Conclusions: The association between C. cujete bowls and traditional beverages in ritual and daily life situations has driven for centuries the selection of preferred fruit morphology in this tree. Selection of fruit roundness and volume has allowed for the differentiation between the wild variety and the three domesticated ones, counteracting gene flow among them. By choosing the best fruits from domesticated varieties propagated in homegardens, the Maya people model the domestication process of this important tree in their culture.

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Morphological variation in Crescentia cujete varieties from the study area. A) Fruits (three first columns, from left to right) of sac luch, yaax luch and uas varieties growing in homegardens, and (fourth column) of uas variety growing in putative wild populations, scale: 20 cm; B) Leaves (from left to right) of uas wild variety and two individuals of yaax luch domesticated variety, all three growing in the same homegarden in Pachuitz; C) Leaves of uas wild variety growing in the putative wild population near Chun Ek; ruler in B and C: 50 cm.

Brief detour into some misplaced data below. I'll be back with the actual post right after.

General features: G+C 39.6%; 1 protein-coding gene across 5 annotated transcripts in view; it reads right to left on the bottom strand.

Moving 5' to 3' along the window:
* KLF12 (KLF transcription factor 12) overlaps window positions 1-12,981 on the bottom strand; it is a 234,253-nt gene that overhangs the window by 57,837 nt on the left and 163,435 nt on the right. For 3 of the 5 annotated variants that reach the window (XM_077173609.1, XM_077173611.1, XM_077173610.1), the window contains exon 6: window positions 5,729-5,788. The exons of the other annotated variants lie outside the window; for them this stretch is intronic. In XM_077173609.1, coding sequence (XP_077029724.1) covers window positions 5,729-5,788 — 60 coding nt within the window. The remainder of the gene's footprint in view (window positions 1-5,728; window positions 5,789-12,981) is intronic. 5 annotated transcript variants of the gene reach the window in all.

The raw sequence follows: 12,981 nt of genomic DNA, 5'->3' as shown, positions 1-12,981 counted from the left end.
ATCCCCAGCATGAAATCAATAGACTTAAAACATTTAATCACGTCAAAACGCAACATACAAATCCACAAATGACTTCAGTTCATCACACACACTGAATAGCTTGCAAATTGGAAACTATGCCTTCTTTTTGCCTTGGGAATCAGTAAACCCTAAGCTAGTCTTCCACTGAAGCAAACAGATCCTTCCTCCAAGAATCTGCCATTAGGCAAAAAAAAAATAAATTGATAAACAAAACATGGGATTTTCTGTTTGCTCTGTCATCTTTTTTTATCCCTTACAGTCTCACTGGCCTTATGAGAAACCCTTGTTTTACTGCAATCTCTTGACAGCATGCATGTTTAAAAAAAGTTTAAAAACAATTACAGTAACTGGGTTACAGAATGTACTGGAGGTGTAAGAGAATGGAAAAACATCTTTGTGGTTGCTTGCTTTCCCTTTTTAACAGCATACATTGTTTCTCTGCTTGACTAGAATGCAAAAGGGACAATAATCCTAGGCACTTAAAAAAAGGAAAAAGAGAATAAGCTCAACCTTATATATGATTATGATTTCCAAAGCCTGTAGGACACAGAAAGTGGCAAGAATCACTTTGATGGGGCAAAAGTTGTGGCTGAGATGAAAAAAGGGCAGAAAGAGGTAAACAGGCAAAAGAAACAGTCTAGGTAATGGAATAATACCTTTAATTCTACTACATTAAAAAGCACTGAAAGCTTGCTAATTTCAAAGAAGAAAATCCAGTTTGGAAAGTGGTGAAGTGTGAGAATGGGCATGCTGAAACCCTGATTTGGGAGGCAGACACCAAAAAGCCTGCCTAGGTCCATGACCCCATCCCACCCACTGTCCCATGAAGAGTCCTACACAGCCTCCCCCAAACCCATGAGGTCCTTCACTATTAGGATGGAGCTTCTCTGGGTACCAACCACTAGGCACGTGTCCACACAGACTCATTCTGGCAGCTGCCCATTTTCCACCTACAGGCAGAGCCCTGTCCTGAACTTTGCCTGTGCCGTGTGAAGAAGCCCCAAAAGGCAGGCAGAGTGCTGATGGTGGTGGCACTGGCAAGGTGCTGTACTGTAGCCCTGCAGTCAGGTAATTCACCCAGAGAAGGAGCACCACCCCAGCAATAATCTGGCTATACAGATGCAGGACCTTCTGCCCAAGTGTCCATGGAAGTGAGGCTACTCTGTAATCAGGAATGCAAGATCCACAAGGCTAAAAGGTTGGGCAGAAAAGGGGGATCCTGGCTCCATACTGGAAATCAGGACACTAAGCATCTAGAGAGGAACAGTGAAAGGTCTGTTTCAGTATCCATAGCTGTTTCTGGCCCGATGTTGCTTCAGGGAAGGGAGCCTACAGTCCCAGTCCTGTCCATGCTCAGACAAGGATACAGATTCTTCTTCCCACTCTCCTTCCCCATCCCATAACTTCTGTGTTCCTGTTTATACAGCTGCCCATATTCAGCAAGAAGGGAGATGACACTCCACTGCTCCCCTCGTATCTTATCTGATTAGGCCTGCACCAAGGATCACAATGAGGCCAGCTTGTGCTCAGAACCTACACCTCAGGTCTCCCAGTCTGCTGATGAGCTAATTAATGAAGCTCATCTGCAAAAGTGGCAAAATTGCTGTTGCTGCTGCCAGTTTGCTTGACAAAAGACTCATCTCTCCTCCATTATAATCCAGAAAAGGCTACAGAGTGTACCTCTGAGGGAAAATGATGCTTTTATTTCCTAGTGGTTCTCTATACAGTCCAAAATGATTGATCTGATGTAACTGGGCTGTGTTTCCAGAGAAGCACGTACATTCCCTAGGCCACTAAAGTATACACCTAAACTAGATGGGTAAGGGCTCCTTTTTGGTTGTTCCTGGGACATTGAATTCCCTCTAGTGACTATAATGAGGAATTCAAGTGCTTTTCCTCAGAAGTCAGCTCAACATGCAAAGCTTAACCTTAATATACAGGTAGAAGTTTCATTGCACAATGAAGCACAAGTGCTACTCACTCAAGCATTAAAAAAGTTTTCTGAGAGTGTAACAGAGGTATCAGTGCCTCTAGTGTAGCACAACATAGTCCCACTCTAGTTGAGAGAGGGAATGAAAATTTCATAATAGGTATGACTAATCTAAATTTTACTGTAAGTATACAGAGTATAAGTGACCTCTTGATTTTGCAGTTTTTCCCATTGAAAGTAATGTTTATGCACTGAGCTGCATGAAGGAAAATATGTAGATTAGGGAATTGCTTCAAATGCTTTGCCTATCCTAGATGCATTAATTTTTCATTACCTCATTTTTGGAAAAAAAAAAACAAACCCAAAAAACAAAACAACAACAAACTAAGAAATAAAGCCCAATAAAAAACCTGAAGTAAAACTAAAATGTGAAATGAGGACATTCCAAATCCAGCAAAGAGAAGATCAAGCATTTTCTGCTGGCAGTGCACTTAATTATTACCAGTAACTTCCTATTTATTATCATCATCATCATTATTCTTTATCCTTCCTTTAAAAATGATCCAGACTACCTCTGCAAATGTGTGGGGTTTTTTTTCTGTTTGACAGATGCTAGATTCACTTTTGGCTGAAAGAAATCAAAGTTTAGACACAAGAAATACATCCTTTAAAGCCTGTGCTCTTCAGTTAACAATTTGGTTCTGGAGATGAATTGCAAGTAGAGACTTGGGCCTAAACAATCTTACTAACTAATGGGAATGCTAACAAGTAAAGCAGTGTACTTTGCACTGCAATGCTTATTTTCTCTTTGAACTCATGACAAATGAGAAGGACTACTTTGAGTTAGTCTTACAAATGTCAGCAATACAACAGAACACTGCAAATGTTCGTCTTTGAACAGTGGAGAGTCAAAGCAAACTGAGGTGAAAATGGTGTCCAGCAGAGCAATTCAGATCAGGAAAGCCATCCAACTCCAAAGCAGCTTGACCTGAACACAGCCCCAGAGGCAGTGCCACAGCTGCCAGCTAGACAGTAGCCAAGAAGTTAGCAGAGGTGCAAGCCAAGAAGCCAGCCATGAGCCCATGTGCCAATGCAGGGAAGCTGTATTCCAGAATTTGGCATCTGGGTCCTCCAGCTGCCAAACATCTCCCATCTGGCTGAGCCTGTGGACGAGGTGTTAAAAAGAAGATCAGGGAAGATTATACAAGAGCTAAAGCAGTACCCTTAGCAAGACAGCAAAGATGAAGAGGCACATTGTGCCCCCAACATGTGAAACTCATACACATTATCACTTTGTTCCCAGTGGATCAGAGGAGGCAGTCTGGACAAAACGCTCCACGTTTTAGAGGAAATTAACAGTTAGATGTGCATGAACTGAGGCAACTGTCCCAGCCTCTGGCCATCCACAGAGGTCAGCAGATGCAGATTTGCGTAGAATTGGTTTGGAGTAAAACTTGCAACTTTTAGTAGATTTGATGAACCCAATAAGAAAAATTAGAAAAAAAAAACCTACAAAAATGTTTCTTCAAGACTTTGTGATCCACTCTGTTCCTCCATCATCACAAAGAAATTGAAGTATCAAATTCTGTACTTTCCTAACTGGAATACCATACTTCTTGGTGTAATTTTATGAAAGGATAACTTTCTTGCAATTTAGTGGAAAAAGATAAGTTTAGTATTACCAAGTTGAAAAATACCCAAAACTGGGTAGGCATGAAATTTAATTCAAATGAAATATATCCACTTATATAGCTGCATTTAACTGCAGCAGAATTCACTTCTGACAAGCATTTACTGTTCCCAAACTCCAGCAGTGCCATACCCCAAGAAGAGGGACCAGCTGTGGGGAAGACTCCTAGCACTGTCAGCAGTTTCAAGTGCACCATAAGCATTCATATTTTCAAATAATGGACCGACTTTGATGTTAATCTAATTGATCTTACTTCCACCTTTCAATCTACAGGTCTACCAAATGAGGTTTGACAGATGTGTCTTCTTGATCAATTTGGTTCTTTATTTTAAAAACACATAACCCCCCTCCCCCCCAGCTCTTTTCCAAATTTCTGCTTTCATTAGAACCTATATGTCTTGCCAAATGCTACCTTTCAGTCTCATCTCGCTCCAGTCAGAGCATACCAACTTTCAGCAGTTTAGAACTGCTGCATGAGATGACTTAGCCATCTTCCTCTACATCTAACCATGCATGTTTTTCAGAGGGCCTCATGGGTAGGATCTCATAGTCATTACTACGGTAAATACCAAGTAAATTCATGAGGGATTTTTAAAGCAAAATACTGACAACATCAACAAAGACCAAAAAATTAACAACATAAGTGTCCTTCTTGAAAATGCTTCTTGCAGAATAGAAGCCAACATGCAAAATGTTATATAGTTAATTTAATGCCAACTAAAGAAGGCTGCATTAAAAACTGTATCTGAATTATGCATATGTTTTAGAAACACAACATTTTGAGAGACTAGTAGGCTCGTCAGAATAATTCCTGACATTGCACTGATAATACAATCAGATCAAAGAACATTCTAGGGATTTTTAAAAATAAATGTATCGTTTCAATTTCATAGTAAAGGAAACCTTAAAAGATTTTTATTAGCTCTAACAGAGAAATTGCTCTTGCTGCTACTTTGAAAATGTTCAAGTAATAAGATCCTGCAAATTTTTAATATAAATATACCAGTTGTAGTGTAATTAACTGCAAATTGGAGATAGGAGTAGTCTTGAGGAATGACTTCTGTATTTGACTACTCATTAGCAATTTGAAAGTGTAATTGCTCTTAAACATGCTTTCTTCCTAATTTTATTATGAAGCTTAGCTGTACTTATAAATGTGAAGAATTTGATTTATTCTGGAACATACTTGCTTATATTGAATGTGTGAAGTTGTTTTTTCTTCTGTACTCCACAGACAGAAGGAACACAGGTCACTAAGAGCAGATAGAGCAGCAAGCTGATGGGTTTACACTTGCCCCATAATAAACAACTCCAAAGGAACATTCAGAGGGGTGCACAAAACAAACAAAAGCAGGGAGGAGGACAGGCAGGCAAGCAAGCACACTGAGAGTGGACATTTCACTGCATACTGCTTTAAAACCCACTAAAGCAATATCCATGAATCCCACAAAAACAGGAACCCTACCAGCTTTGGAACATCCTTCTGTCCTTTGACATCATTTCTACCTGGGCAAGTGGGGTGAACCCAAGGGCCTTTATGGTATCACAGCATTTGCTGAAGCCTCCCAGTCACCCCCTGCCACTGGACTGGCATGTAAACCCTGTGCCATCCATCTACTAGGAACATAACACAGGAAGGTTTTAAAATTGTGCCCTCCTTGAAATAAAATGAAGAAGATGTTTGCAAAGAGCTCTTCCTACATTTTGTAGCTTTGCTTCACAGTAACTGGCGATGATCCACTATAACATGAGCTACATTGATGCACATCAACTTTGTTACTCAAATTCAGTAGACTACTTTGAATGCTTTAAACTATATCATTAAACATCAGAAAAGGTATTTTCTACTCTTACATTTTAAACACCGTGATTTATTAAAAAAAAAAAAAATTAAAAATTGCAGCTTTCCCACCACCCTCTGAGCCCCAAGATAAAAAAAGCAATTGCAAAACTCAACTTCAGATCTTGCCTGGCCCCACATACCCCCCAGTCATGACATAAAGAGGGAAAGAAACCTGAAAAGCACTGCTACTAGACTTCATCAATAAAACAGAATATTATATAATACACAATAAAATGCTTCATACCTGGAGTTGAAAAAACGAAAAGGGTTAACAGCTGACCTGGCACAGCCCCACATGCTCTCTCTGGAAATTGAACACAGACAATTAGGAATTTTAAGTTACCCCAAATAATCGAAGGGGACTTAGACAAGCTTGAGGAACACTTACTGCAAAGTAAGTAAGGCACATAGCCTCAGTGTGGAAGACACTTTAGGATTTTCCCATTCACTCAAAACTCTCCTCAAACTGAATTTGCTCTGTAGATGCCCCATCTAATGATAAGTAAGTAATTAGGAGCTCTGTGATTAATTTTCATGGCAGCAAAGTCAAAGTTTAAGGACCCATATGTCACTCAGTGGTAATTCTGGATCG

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Figure 1: Morphological variation in Crescentia cujete varieties from the study area. A) Fruits (three first columns, from left to right) of sac luch, yaax luch and uas varieties growing in homegardens, and (fourth column) of uas variety growing in putative wild populations, scale: 20 cm; B) Leaves (from left to right) of uas wild variety and two individuals of yaax luch domesticated variety, all three growing in the same homegarden in Pachuitz; C) Leaves of uas wild variety growing in the putative wild population near Chun Ek; ruler in B and C: 50 cm.